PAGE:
Natural Gas Falls to Five-Week Low on Below-Forecast Supply Drop

Natural gas futures in New York tumbled to a five-week low after a government report showed that U.S. stockpiles fell by less than forecast last week.

Gas dropped 4.3 percent, the most since Jan. 28, after the Energy Information Administration said inventories slid 157 billion cubic feet in the week ended Feb. 8 to 2.527 trillion cubic feet. Analyst estimates compiled by Bloomberg showed an expected withdrawal of 166 billion. The heating fuel declined the most of any commodity in the Standard & Poor’s GSCI index.

“The data was obviously a bearish surprise,” said Brad Florer, a trader at Kottke Associates LLC in Louisville, Kentucky. “Reports like this keep storage at levels that are likely to keep downward pressure on the market.”

Natural gas for March delivery fell 14.3 cents to settle at $3.163 per million British thermal units on the New York Mercantile Exchange. The closing price was the lowest since Jan. 9. Trading volume was 62 percent above the 100-day average at 2:40 p.m.

March $3 puts were the most active gas options in electronic trading. They rose 0.9 cent to 1.3 cents per million Btu on volume of 1,752 contracts as of 3:08 p.m. Puts accounted for 55 percent of options volume.

The stockpile decrease was bigger than the five-year average decline for the week of 154 billion cubic feet, department data show. A surplus to the five-year average widened to 16 percent from 15 percent the previous week, according to the EIA report.

Supplies were 9.7 percent below year-earlier inventories, compared with 7.8 percent last week.

Temperature Outlook

WSI Corp. in Andover, Massachusetts, predicted mostly normal weather in the eastern half of the U.S. from Feb. 24 through Feb. 28.

The low in Cleveland on Feb. 26 may be 29 degrees Fahrenheit (minus 2 Celsius), 1 higher than average, according to AccuWeather Inc. in State College, Pennsylvania. The low in Memphis, Tennessee, on Feb. 26 may be 44 degrees, 5 above normal.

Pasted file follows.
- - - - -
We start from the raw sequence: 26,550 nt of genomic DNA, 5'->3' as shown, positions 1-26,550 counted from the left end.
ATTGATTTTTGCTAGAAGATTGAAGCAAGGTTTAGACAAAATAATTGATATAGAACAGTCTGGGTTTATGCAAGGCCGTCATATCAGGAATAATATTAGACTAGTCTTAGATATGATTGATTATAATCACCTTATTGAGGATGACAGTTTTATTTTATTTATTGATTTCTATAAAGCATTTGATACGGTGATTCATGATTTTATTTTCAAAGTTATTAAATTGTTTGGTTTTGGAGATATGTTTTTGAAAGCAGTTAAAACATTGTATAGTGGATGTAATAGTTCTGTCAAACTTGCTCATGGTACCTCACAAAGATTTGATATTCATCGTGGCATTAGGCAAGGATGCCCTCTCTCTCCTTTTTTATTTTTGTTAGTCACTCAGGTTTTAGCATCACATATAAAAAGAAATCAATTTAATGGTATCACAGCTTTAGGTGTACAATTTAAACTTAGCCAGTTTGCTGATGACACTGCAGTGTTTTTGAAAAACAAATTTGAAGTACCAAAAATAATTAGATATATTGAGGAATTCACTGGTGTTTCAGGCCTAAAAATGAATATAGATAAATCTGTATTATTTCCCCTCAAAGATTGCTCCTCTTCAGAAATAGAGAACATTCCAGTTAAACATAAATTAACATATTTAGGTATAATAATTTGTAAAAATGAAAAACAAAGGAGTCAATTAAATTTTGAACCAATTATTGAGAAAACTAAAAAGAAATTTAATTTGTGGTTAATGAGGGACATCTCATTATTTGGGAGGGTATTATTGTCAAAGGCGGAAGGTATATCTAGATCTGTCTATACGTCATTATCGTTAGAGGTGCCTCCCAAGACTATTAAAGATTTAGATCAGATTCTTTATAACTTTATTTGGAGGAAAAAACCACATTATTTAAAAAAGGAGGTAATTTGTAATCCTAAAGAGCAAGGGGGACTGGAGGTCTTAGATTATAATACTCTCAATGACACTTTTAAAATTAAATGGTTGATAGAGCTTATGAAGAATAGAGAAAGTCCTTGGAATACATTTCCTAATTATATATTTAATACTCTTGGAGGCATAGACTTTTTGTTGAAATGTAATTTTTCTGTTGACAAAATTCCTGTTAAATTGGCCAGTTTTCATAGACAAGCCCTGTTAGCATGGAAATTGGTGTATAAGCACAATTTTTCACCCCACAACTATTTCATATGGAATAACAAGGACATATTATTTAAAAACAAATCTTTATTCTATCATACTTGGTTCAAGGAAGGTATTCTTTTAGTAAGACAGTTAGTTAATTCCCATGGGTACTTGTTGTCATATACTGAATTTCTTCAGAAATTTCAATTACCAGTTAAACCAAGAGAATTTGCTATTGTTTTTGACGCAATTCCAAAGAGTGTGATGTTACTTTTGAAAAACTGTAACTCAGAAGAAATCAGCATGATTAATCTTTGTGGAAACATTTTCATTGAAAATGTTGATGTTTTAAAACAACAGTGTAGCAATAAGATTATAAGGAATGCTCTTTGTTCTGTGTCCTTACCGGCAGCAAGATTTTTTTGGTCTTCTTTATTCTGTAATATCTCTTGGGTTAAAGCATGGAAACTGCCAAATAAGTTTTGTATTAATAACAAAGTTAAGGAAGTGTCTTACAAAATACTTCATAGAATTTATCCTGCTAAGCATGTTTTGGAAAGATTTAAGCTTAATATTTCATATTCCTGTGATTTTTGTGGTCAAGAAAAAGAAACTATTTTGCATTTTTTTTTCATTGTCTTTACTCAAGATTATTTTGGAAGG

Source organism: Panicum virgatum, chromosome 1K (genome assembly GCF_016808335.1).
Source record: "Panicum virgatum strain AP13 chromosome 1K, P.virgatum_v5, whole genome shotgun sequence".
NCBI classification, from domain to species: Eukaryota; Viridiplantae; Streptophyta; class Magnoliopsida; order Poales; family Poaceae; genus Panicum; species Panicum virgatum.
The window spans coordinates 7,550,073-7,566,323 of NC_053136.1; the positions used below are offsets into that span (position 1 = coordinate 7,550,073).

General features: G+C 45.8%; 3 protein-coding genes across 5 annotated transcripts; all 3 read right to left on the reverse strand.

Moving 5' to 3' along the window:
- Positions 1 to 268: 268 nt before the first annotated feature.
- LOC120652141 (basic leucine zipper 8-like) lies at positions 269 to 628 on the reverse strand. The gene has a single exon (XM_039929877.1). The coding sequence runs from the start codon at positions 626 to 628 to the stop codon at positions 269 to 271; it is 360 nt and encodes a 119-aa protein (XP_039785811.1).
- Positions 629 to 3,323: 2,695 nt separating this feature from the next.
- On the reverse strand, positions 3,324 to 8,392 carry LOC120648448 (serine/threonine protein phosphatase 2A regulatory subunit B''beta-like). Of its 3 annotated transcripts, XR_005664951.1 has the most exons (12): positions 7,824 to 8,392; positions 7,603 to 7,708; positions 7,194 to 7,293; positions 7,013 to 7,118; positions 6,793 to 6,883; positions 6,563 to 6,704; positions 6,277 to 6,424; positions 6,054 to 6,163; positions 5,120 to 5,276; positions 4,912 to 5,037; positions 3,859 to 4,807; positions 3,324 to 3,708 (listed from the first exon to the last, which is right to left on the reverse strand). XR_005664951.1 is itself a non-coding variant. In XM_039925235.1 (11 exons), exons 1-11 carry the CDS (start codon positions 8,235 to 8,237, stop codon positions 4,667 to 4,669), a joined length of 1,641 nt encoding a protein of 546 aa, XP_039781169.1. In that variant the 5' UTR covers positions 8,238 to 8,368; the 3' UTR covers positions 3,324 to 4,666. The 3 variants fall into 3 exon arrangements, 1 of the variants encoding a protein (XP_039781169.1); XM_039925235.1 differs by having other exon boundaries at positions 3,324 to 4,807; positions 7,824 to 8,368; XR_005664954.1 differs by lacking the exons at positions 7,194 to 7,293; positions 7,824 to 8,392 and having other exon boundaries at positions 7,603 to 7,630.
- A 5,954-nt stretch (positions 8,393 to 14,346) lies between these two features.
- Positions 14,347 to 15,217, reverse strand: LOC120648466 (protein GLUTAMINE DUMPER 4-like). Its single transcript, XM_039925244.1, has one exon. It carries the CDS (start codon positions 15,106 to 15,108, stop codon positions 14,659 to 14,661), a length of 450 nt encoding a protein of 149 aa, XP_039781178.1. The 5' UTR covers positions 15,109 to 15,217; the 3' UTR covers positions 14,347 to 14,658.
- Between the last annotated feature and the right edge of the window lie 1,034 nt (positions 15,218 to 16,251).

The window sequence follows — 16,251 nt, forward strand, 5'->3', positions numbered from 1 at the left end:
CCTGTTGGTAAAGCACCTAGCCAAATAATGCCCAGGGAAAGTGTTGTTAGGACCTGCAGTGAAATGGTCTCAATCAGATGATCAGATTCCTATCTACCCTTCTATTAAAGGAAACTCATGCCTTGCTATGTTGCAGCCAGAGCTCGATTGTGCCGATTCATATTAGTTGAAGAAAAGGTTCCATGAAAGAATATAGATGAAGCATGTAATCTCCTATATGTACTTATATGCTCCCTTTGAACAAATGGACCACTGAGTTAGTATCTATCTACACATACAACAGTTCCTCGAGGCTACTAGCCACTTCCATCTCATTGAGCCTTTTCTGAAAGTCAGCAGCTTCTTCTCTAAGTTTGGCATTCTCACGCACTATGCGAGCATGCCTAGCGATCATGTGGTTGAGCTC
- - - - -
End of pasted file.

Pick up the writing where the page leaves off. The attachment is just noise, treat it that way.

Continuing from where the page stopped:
About 50 percent of U.S. households use gas for heating, data from the EIA show. The agency is the statistical arm of the Energy Department.

Last year was the warmest in records going back to 1895 for the 48 contiguous U.S. states and the second-worst for weather extremes including drought, hurricanes and wildfires, according to the National Oceanic and Atmospheric Administration.

Winter Weather

“Some early cold in November notwithstanding, winter weather just hasn’t played out in the bulls’ favor,” Katherine Spector, a commodities strategist at CIBC World Markets in New York, said in a note to clients dated yesterday. “It’s late in the game for a truly bullish end-season storage scenario to materialize.”

Marketed gas production will average a record 70.02 billion cubic feet a day this year, up 1.1 percent from 2012, the Energy Information Administration said in its monthly Short-Term Energy Outlook, released yesterday in Washington.

Gas prices at the benchmark Henry Hub in Erath, Louisiana, will average $3.53 per million Btu in 2013, up from $2.75 per million Btu last year, the EIA said.

“Production in the Marcellus Shale areas of Pennsylvania and West Virginia is expected to continue rising as recently drilled wells become operational,” the EIA said in the report.

March Stockpiles

Gas stockpiles may total 2.0 trillion cubic feet at the end of March, down from 2.477 trillion at the same time last year, according to the report.

Output rose to an all-time high of 28.5 trillion cubic feet in 2011, led by record output from shale deposits, the EIA said in a separate report Jan. 7. Shale accounted for 30 percent of total production in 2011, up from 22 percent the previous year.

The boom in oil and natural gas production helped the U.S. cut its reliance on imported fuel. America met 84 percent of its energy needs in the first 10 months of last year, government data show. If the trend lasted through 2012, it will be the highest level of self-sufficiency since 1991.

To contact the reporters on this story: Christine Buurma in New York at cbuurma1@bloomberg.net;

To contact the editor responsible for this story: Dan Stets at dstets@bloomberg.net

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